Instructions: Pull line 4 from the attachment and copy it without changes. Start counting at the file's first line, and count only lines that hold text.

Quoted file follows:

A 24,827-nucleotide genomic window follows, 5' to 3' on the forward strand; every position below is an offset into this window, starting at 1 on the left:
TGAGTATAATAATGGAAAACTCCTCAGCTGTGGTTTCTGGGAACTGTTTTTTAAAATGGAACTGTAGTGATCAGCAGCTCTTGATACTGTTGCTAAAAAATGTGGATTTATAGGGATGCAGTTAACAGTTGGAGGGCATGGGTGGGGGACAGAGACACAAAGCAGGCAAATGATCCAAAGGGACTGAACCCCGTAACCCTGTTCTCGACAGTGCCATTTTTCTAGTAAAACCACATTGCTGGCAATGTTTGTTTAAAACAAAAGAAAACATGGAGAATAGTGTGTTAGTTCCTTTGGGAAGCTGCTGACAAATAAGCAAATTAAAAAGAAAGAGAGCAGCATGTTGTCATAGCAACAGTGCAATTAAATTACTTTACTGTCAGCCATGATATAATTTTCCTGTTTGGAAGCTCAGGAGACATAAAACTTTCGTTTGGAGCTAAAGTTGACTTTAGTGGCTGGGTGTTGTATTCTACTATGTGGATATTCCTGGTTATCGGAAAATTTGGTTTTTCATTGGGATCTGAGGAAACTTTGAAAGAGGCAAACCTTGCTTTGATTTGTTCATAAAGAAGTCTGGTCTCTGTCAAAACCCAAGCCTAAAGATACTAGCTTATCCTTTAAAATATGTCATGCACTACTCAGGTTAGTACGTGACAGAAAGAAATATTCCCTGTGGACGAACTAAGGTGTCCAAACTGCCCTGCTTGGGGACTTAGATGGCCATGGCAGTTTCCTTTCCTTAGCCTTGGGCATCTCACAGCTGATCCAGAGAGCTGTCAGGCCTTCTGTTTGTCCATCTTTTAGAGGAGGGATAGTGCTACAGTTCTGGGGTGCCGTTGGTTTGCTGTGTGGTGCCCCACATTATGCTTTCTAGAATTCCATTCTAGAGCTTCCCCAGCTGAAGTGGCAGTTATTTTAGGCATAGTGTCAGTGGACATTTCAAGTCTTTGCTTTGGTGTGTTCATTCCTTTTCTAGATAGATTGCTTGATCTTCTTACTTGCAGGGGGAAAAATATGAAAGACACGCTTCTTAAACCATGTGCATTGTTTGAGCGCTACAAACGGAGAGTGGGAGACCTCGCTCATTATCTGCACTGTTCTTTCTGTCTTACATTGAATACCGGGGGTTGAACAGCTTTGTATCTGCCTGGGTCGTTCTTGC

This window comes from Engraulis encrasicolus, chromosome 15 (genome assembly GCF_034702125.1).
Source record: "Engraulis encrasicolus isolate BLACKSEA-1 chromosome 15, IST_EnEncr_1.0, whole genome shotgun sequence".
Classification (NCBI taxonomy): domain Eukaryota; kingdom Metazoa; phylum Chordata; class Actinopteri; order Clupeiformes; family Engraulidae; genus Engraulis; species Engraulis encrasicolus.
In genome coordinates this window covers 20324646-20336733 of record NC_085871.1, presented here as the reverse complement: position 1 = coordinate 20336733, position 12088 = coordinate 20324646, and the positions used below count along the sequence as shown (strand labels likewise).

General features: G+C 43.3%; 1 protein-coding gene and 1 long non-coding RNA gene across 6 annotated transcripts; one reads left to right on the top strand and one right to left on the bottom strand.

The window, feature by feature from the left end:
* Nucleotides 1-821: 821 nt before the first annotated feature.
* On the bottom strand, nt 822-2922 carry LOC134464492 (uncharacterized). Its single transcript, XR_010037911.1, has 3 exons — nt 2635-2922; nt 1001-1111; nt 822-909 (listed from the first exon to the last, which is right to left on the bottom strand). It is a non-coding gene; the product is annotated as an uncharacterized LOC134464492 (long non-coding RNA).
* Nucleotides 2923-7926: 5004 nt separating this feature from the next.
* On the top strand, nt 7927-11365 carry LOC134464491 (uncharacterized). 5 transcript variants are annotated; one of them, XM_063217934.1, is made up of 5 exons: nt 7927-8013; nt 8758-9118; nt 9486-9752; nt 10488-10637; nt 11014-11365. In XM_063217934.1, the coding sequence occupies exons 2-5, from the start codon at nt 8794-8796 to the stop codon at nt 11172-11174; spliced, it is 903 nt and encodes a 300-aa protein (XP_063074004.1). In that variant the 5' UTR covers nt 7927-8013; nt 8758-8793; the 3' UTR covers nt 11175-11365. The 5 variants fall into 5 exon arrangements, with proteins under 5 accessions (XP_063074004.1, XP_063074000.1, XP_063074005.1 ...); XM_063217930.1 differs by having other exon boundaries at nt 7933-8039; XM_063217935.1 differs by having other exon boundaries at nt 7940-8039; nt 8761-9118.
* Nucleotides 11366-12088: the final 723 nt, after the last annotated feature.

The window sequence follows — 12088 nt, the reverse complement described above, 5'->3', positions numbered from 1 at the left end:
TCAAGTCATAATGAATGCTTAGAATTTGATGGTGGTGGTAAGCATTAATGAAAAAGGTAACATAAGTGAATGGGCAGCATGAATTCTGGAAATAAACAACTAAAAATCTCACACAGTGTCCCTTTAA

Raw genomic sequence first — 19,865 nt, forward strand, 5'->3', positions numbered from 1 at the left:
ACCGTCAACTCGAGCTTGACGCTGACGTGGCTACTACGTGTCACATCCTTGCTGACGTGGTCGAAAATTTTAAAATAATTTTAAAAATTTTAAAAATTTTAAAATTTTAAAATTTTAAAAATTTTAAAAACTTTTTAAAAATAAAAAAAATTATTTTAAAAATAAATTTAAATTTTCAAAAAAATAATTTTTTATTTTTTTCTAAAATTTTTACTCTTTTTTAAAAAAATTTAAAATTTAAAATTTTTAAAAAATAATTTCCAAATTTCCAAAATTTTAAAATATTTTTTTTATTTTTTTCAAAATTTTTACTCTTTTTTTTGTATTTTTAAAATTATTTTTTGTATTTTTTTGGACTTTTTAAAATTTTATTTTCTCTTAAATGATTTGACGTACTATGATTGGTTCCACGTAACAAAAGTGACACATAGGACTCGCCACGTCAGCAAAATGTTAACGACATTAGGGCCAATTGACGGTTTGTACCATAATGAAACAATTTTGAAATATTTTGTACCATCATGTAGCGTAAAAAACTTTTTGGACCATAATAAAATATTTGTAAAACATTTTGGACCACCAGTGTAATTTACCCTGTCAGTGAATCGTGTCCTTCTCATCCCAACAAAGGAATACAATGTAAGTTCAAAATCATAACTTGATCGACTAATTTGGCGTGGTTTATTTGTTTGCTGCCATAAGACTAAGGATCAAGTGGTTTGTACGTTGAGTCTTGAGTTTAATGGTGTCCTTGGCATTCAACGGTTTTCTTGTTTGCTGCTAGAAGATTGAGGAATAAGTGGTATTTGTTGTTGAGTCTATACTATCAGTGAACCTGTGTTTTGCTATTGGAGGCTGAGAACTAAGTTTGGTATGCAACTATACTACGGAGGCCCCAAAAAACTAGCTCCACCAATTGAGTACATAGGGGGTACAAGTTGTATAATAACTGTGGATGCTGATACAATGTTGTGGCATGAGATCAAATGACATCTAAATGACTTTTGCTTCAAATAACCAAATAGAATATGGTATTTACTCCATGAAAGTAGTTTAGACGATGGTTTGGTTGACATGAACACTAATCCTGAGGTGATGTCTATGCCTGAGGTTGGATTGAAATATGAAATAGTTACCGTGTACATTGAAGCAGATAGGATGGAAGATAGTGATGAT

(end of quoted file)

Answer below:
Source record: "Engraulis encrasicolus isolate BLACKSEA-1 chromosome 15, IST_EnEncr_1.0, whole genome shotgun sequence".